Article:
FACC believes this lawsuit is an important complement to other industry efforts seeking to preserve the strengths of our financial services system and protect choices available to consumers. We believe such efforts should be multi-pronged which in varying ways may include discussions with DOL, addressing any new regulatory proposals, working as needed with public policymakers, ensuring enactment of the NAIC model law in as many states as possible, and otherwise working towards a coherent regulatory system that provides for a level playing field and workable requirements for all segments of industry for the benefit of all consumers.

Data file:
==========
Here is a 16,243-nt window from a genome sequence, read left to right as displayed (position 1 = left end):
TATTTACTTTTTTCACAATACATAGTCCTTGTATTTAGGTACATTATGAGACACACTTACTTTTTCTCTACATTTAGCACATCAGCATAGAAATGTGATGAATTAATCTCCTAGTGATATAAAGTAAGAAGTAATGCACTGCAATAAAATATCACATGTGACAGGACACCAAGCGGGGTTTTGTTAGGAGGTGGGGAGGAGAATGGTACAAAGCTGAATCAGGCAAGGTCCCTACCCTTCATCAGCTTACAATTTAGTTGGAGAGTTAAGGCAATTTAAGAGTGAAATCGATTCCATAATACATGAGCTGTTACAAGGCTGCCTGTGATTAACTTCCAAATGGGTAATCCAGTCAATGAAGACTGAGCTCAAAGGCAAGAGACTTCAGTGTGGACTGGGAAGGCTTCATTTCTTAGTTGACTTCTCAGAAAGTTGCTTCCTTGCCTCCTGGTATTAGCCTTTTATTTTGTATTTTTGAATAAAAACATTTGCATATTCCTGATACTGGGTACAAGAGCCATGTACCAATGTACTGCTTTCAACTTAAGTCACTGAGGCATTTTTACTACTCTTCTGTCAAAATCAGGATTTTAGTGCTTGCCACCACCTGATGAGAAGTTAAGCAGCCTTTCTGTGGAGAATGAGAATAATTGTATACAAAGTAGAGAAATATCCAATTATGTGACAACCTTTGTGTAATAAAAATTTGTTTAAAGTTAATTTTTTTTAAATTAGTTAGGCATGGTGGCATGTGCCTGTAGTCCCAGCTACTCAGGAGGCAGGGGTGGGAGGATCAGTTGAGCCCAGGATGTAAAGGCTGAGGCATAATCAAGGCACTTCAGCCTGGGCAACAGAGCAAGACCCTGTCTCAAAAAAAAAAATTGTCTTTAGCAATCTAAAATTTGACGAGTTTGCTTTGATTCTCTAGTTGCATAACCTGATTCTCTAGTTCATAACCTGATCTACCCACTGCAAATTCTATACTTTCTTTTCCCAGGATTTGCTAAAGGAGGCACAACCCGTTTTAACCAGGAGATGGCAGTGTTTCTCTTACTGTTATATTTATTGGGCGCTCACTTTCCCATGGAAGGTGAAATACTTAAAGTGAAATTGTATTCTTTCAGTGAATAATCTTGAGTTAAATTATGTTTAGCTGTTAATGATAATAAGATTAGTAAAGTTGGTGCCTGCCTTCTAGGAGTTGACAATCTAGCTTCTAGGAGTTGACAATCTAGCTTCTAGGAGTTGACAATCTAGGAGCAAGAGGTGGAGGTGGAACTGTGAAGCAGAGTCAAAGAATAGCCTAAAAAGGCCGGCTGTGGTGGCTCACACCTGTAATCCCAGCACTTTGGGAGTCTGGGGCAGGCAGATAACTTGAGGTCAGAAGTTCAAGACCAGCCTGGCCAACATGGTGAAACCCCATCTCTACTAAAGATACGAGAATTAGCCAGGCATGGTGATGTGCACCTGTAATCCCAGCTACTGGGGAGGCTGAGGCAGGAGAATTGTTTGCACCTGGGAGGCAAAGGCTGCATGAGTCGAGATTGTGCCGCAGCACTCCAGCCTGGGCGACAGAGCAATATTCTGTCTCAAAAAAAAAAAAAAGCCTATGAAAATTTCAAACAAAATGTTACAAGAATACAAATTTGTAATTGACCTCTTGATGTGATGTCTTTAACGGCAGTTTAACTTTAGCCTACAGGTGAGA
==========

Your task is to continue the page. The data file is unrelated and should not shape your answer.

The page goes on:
The lawsuit is an important component of the overall strategy given there is widespread agreement among trade groups and legal experts that the DOL reinterpretation is wrong and contrary to the Fifth Circuit decision. Whether a lawsuit is brought now or later, DOL’s attempt to redraw the lines of the five-part test demands challenge. Similarly, FACC believes DOL’s attempt to expand ERISA to cover rollovers out of employer plans is similarly flawed and it too demands to be contested. As widely reported, FACC is not alone in this regard, in that a second lawsuit has been filed by the American Securities Association in a different jurisdiction raising similar issues that go to the question of whether DOL overstepped its authority in redefining who is a fiduciary.